Lanese

Right. And you talked about the stability. So do you see that, even though we’ve entered this period where there’s some economic instability, but really, because of this normalization of valuations, that this is creating a more stable environment going forward? Because things have calmed down, and they’re more realistic or more normalized then than they were previously?

Paul

Yeah, I think as you look at the normalization of valuations, that’s a healthy thing for transaction volume. You know, I think we can also, it’s probably fair to say, we’re at the later stages of the Fed hiking cycle than at the earlier side. And that all contributes into that predictability and stability and ability to underwrite a deal and understand that variables. Investors do a very good job understanding and controlling the controllable. And when these macro shocks, or external events that create a lot of uncertainty creep in, that’s where you get these periods of volatility, which is what we’ve been experiencing over the past six or nine months. And as the environment normalizes and transaction volume continues to pick up, of course, it’s a great time to continue to sort of invest behind a really stable industry with very sound unit economics in an excellent growth trajectory. And I think you’re going to continue to see those that were interested, continue to be interested in this space.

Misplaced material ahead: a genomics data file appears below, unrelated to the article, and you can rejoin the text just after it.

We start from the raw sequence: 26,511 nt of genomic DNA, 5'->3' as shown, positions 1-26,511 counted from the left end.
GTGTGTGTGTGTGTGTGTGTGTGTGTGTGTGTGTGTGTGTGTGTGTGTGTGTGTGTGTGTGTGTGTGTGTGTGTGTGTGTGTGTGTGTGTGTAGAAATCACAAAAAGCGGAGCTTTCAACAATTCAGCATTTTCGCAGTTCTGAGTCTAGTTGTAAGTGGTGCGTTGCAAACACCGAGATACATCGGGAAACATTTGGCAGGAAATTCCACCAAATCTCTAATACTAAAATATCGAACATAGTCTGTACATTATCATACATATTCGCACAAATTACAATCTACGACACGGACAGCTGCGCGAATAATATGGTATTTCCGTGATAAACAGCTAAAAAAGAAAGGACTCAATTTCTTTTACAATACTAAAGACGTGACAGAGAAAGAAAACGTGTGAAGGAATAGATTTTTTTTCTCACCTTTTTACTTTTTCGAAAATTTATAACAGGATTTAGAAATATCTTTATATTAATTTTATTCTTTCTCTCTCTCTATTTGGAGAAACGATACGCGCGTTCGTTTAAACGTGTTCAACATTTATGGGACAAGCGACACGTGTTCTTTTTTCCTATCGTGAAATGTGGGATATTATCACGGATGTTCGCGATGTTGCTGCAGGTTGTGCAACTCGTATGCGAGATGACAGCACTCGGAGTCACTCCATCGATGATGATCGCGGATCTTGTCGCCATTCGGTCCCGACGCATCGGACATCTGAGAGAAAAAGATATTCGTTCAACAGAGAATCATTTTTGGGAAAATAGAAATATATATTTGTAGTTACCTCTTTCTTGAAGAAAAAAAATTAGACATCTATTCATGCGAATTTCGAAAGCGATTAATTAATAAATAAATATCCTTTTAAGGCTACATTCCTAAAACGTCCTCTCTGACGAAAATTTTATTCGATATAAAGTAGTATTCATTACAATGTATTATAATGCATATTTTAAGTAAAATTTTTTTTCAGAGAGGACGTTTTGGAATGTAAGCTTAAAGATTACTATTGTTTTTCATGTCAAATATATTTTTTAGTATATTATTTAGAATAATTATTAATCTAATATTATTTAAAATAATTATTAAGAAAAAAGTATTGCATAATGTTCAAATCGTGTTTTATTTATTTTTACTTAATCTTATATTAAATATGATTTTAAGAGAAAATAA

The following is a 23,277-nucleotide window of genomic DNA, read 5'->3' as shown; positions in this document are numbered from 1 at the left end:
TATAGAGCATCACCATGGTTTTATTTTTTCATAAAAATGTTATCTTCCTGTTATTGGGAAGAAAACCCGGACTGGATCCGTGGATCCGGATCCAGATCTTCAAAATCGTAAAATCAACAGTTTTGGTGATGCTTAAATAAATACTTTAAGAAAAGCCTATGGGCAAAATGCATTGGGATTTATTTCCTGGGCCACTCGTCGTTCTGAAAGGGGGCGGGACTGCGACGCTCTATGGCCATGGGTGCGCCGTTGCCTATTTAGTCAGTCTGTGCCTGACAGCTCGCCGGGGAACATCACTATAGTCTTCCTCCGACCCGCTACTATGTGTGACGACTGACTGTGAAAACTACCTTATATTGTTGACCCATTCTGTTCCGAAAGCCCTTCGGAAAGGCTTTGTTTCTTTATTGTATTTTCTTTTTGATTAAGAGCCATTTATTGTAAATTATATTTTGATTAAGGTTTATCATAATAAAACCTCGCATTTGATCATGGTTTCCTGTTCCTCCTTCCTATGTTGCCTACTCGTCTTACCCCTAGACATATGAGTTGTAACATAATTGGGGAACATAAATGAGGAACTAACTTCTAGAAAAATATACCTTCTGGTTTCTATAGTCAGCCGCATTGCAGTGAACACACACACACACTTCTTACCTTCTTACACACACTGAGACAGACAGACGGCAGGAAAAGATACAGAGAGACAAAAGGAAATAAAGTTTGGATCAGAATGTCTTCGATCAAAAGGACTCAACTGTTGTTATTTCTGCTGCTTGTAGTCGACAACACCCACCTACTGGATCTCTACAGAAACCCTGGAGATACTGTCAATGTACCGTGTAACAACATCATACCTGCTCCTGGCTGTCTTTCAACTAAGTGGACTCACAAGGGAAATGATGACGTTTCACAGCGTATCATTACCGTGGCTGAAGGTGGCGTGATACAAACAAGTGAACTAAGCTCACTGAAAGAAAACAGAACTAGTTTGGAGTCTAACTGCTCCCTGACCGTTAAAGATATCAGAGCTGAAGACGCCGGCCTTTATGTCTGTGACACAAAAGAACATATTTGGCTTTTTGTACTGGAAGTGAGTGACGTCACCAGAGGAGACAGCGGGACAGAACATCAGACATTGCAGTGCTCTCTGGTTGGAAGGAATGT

Lanese

And the operations that they’re going to be interested in are still going to go back to that foundation that we were talking about the very beginning, the ones that have strong cash flow, that have strong foundational… their leadership team they have, they provide excellent service, they’re protecting their memberships, they’re focusing on the infrastructure of the organization and the health of the organization operationally. Those are the ones that command the most value, because they have what is needed to keep growing that business.

Paul

Absolutely. All operators are not created equal. Those that can go and create a very sustainable well-functioning operational capability in their organization are going to be well-suited longer term for that.

Lanese

You were talking about some of the different scenarios that they can prepare for. Can you give us an example of what types of scenarios those might be?

Paul

Yeah, it’s sort of thinking through your existing p&l, understanding what a smaller growth rate than maybe what you experienced last year might do to your p&l. How do you more aggressively manage some of the costs in your profit and loss statement? How do you understand the different variables that that can assess. What happens if you have 100 basis points of attrition versus 100 basis points of increase in your membership retention? What do these variables do in your business? And how do you offset those to continue to sort of manage your cash flow through these time periods? Cash is king, and the fundamentals of this business allow for a very profitable unit economic to sort of come through, and if you can manage those variables and prepare for the different variables that can come through, then you can effectively manage through the downturn and get to the other side on a better and stronger footing.

Lanese